When we visit Puerto Rico, at least one trip to Cafe Manolin is mandatory. On this last vacation, within 5 days, we ate there twice.
When you enter Cafe Manolin, you quickly realize that this is a place for locals, and that’s usually a great thing because the prices are reasonable, and the food is authentic.
On the first visit, I tried an espresso. Considering how great everything else there usually is, it was a bit of a disappointment, but I didn’t let that bring the experience down; I really couldn’t for a buck anyway. In Old San Juan, I can get espresso at about 6 places within 2 blocks of Cafe Manolin.
That day, I went for their Mofongo Relleno de Pollo (mashed green plantain stuffed with chicken).
For good measure, I also ordered some tostones on the side in addition to the rice and beans and side salad that also came with the dish.
They brought lots of squirt bottles to the table. They were fancy sauce (aka mayoketchup), cilantro chimichuri, Ranch and French dressings. I also asked for some hot sauce. Hey, what difference was another bottle at that point?
A typical way to serve Puerto Rican rice and beans is to have them completely separate. The rice is steamed, and the beans are cooked into a stew containing sofrito (a puree of onion, pepper, and spices), some tomato, and pumpkin. The intent is to control the amount of beans (and liquid) that go over the rice. I just went to town with mine.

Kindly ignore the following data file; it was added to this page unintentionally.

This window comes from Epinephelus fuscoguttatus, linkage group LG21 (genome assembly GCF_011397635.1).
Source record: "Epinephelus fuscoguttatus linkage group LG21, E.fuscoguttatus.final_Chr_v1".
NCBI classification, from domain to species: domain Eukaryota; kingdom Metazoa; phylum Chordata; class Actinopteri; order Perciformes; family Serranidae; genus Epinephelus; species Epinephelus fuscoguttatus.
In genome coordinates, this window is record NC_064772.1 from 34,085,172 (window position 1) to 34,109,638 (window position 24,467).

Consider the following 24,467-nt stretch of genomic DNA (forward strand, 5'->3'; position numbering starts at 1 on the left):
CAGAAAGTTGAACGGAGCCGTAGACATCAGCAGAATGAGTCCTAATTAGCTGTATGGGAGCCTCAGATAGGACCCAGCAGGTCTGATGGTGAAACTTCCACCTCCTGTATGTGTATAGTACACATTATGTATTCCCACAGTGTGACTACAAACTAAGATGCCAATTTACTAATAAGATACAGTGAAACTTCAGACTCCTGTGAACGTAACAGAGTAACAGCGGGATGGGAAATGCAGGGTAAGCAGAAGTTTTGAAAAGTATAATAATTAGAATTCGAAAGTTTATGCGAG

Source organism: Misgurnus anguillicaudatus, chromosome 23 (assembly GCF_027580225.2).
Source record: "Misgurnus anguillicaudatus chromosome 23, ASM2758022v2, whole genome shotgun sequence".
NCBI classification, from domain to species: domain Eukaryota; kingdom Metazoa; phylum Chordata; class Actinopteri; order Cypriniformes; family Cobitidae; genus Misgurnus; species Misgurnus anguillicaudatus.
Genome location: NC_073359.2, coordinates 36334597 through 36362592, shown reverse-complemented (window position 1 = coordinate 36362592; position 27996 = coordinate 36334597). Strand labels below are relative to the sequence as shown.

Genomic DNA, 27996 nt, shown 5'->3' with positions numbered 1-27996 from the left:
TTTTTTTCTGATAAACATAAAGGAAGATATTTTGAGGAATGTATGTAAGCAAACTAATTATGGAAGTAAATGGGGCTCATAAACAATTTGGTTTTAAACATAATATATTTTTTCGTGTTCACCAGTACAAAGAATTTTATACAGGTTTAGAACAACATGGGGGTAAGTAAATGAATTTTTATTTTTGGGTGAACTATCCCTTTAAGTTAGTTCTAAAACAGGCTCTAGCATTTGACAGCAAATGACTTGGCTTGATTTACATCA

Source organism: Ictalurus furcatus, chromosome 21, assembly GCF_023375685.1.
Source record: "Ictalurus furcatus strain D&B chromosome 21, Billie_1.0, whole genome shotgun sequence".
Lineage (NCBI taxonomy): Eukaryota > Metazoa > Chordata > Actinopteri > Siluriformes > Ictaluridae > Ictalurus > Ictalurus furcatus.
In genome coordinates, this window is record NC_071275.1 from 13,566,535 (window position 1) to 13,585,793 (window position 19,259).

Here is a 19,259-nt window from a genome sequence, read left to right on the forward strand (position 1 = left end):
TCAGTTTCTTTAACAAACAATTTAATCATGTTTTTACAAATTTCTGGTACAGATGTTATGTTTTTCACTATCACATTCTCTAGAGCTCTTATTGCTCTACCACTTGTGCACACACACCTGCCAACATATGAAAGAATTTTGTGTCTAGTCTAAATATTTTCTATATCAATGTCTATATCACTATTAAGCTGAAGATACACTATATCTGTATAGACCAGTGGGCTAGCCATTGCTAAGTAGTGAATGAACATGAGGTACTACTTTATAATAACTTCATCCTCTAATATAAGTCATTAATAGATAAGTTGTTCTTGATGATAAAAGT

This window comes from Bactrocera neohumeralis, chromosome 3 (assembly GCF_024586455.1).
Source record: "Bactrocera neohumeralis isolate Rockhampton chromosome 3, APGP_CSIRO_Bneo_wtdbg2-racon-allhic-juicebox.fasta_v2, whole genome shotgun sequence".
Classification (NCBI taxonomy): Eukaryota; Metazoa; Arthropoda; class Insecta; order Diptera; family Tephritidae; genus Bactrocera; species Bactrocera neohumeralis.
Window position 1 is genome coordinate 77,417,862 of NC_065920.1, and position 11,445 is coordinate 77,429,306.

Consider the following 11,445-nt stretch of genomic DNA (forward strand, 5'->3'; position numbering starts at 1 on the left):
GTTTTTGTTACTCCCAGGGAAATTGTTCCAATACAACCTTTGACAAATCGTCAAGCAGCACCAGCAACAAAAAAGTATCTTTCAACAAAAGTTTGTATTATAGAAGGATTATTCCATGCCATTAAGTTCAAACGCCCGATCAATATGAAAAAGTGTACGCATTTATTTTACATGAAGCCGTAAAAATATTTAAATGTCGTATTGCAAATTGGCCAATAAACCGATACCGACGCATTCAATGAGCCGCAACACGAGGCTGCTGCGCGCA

For the side salad, I used mostly ranch dressing, even though I’m not a huge fan.
For the mofongo, the plantains are smashed and formed into a bowl that’s filled with a stew of chicken. At Cafe Manolin, they serve theirs upside down with a splash of the stew sauce on top.
This is a very heavy, carbohydrate laden meal, but it’s hearty, classic Puerto Rican food at its finest. The mofongo itself has a slightly crusty exterior with silky-smooth, mashed plantains inside. The chicken stew is really nothing more than chicken and tomato cooked down with achiote (ground annatto seed that adds a bright red color) and other very mild spices. The flavors are very clean. Of course, you start dumping hot sauce and fancy sauce and other things all of the place and the flavor profiles start to change, but, at the heart of it, Cafe Manolin serves quintessential Puerto Rican dishes. If you want to know what something is supposed to be, this is where you go to find it.
Given the size of the portion, under $10 seems unfair to the business, since there are tourist traps very close selling less authentic versions of these dishes for 3-4 times the price. Around lunchtime, the line goes out the door, so I’m not terribly worried that they’re not making enough money on their dishes, I guess.
For the second trip, I pretty much duplicated my order, except they had arroz con gandules as a daily special, so I had to get some.
The arroz con gandules (rice cooked with pigeon peas), again, was a perfect example of everything arroz con gandules is supposed to be. And I think the small order was something like a $1.50.
Service is very quick, and the staff is extremely friendly and talkative. On the second visit, one of the owners helped me find one of the best bakeries in Puerto Rico so that I could get my Brazo Gitano (Puerto Rican Swiss Roll) fix…